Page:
Saturday, March 13, 2010

Health Savings Plans Versus an HMO

Health Savings Plans also called Health Savings Accounts or HSAs are a special medical savings plan that is similar to an IRA. The contributions are used to pay your medical expenses. For 2008, the annual contribution limit was $2900 for an individual and $5800 for a family. The contributions are made pre-tax like a traditional IRA so the amount you put in is not taxed. For most people this allows for a higher amount of your medical expenses to be tax free and may lower you're over all medical costs. Under normal IRS rules, you can only deduct amounts that are above 7.5% of your Gross salary. So if you made $100,000 and you had $10,000 of medical expenses, only $2500 could be deducted. Under an HSA, if you contributed $5800, that amount would not be taxed.

Health Savings Accounts have to be tied to a High Deductible Medical Plan with at least an $1,100 deductible for an individual or $2,200 for a family. What is nice about this plan is it can seriously limit your total out-of-pocket expenses and the premiums are much lower than those of an HMO. The plan that is right for you depends on how much of the cost of the plan you have to contribute versus what your employer pays.

If your employer is paying 100% of your plan costs and allows an HMO as an option that is probably the best route to go. But since HMO Plans run about $1,600 a month in premiums for a family, most employers will not cover those 100% and many won't offer them at all. The $1,600 does not cover the office Co-Pay which runs $20 to $80 depending on the plan. They also tend to not cover much of the prescription costs. Many common prescription medicines cost over $100 per month. So an average family is probably going to spend at least $1,000 above the premiums for their medical care.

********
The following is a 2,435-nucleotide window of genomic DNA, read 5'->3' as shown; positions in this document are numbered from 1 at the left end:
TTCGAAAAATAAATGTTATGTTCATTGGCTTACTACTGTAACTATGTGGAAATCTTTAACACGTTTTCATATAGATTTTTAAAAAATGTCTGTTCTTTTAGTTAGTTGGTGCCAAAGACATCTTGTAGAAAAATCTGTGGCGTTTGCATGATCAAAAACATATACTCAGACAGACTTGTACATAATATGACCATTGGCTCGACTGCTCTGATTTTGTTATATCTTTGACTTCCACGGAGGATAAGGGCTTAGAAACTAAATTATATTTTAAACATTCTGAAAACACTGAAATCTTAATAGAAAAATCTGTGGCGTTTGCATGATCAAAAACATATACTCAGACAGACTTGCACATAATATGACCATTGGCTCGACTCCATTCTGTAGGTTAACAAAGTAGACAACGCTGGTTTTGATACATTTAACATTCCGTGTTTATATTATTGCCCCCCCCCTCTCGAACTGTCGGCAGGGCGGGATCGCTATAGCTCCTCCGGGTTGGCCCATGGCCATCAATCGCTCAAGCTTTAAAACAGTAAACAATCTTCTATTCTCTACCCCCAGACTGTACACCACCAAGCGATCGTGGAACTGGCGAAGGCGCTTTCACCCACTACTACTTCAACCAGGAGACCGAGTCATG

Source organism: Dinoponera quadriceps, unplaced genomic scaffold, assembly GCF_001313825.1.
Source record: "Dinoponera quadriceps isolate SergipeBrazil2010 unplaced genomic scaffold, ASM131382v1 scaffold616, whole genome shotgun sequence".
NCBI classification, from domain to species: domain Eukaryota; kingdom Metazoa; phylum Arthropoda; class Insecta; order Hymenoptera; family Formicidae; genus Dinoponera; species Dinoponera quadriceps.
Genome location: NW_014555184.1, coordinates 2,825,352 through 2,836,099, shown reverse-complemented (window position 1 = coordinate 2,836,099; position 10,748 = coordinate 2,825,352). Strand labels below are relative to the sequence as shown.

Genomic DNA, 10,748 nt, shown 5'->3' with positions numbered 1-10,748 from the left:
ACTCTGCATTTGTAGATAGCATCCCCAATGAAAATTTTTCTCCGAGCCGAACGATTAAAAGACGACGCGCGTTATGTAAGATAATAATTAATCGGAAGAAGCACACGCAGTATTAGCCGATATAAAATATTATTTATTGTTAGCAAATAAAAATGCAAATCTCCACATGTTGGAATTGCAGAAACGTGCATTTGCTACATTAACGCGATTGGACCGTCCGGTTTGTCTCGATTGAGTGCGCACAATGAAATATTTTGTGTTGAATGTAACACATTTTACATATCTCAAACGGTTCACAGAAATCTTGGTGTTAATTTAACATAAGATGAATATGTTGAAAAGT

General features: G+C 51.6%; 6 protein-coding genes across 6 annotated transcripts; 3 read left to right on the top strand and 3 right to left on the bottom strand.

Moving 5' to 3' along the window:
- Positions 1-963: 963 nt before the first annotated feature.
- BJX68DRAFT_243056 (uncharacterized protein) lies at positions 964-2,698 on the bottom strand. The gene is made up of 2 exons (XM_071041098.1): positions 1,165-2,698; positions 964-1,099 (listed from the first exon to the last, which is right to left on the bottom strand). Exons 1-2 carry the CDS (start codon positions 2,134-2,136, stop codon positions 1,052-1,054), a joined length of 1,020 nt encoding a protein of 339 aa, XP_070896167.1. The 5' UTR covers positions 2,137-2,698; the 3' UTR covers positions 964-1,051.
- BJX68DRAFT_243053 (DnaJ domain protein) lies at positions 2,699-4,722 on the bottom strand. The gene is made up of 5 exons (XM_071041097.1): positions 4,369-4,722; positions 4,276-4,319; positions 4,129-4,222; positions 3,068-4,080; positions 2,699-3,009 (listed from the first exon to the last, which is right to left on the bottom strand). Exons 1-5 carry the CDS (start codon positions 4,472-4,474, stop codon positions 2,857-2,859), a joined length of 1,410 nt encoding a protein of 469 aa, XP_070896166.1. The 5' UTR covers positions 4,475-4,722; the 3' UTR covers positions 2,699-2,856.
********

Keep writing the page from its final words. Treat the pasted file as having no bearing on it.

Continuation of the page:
Bare with me, I'm trying to get to the meat here pretty quickly. If your employer only covers 50%, than your monthly cost given the above scenario would be $800. Most employers at least set-up your premiums to be pre-tax. So even though you are paying at least $9,600 a year that is $9,600 you don't have to pay taxes on. That is a little better than our first example, but can we lower your overall costs?

High Deductible Medical Plans have a few nice features. First, the premiums are much lower than an HMO. The reason for this is you are responsible to pay all of the medical costs up to the deductible. So you are taking on some of the risk of the plan. The higher the deductible, the lower the premiums and I would recommend finding one in the middle. These average about $500 per month. If your employer is paying 50%, your cost would be $250.00. If you select a plan with a $4000 deductible and maximum out-of-pocket expenses, then your total costs would be $7,000. You would save yourself $2,600 a year. You would want to contribute at least an amount equal to your deductible each year. As a result, the entire $7000 is also tax deductible. On like a flexible spending account, you don't lose what you don't use. It can grow like an IRA.

Health Savings Plans can also cover other medically related expenses such as eye-glasses, contacts, dental bills, etc. Make sure you do your own math to determine which medical plan would be best for you. Then shop around to find the best premiums / deductible combo for you and your family.

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